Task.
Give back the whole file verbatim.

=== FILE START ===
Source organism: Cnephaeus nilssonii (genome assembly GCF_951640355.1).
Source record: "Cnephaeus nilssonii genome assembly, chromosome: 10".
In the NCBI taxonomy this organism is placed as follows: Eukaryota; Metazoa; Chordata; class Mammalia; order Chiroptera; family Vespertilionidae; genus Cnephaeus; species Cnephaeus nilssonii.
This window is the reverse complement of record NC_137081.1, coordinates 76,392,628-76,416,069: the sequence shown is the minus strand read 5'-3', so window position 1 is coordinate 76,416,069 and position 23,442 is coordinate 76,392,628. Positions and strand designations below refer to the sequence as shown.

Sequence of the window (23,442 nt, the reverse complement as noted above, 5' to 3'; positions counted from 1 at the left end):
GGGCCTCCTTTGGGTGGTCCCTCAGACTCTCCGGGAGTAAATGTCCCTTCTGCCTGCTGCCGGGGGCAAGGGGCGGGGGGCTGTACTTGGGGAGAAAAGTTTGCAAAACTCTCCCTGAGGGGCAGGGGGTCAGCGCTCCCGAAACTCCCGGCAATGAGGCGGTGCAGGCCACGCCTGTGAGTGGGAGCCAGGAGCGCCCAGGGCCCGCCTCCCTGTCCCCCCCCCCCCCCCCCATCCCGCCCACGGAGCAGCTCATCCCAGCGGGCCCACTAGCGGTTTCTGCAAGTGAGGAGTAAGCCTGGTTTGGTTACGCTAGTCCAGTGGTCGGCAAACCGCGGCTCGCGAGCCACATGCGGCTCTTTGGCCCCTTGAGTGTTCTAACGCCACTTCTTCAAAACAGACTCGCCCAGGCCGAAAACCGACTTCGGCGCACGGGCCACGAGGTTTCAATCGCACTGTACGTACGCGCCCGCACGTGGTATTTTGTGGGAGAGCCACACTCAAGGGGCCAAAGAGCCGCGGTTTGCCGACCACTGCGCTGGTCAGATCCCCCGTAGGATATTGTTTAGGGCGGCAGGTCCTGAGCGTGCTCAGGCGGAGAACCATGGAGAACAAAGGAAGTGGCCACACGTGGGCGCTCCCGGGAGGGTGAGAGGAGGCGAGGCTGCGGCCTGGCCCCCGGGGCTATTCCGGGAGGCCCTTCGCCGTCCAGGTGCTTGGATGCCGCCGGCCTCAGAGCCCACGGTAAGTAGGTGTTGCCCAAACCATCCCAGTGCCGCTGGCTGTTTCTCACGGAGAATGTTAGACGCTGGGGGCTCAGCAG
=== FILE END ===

Source organism: Cnephaeus nilssonii (genome assembly GCF_951640355.1).
Source record: "Cnephaeus nilssonii genome assembly, chromosome: 10".
In the NCBI taxonomy this organism is placed as follows: Eukaryota; Metazoa; Chordata; class Mammalia; order Chiroptera; family Vespertilionidae; genus Cnephaeus; species Cnephaeus nilssonii.
This window is the reverse complement of record NC_137081.1, coordinates 76,392,628-76,416,069: the sequence shown is the minus strand read 5'-3', so window position 1 is coordinate 76,416,069 and position 23,442 is coordinate 76,392,628. Positions and strand designations below refer to the sequence as shown.

Sequence of the window (23,442 nt, the reverse complement as noted above, 5' to 3'; positions counted from 1 at the left end):
GGGCCTCCTTTGGGTGGTCCCTCAGACTCTCCGGGAGTAAATGTCCCTTCTGCCTGCTGCCGGGGGCAAGGGGCGGGGGGCTGTACTTGGGGAGAAAAGTTTGCAAAACTCTCCCTGAGGGGCAGGGGGTCAGCGCTCCCGAAACTCCCGGCAATGAGGCGGTGCAGGCCACGCCTGTGAGTGGGAGCCAGGAGCGCCCAGGGCCCGCCTCCCTGTCCCCCCCCCCCCCCCCCATCCCGCCCACGGAGCAGCTCATCCCAGCGGGCCCACTAGCGGTTTCTGCAAGTGAGGAGTAAGCCTGGTTTGGTTACGCTAGTCCAGTGGTCGGCAAACCGCGGCTCGCGAGCCACATGCGGCTCTTTGGCCCCTTGAGTGTTCTAACGCCACTTCTTCAAAACAGACTCGCCCAGGCCGAAAACCGACTTCGGCGCACGGGCCACGAGGTTTCAATCGCACTGTACGTACGCGCCCGCACGTGGTATTTTGTGGGAGAGCCACACTCAAGGGGCCAAAGAGCCGCGGTTTGCCGACCACTGCGCTGGTCAGATCCCCCGTAGGATATTGTTTAGGGCGGCAGGTCCTGAGCGTGCTCAGGCGGAGAACCATGGAGAACAAAGGAAGTGGCCACACGTGGGCGCTCCCGGGAGGGTGAGAGGAGGCGAGGCTGCGGCCTGGCCCCCGGGGCTATTCCGGGAGGCCCTTCGCCGTCCAGGTGCTTGGATGCCGCCGGCCTCAGAGCCCACGGTAAGTAGGTGTTGCCCAAACCATCCCAGTGCCGCTGGCTGTTTCTCACGGAGAATGTTAGACGCTGGGGGCTCAGCAG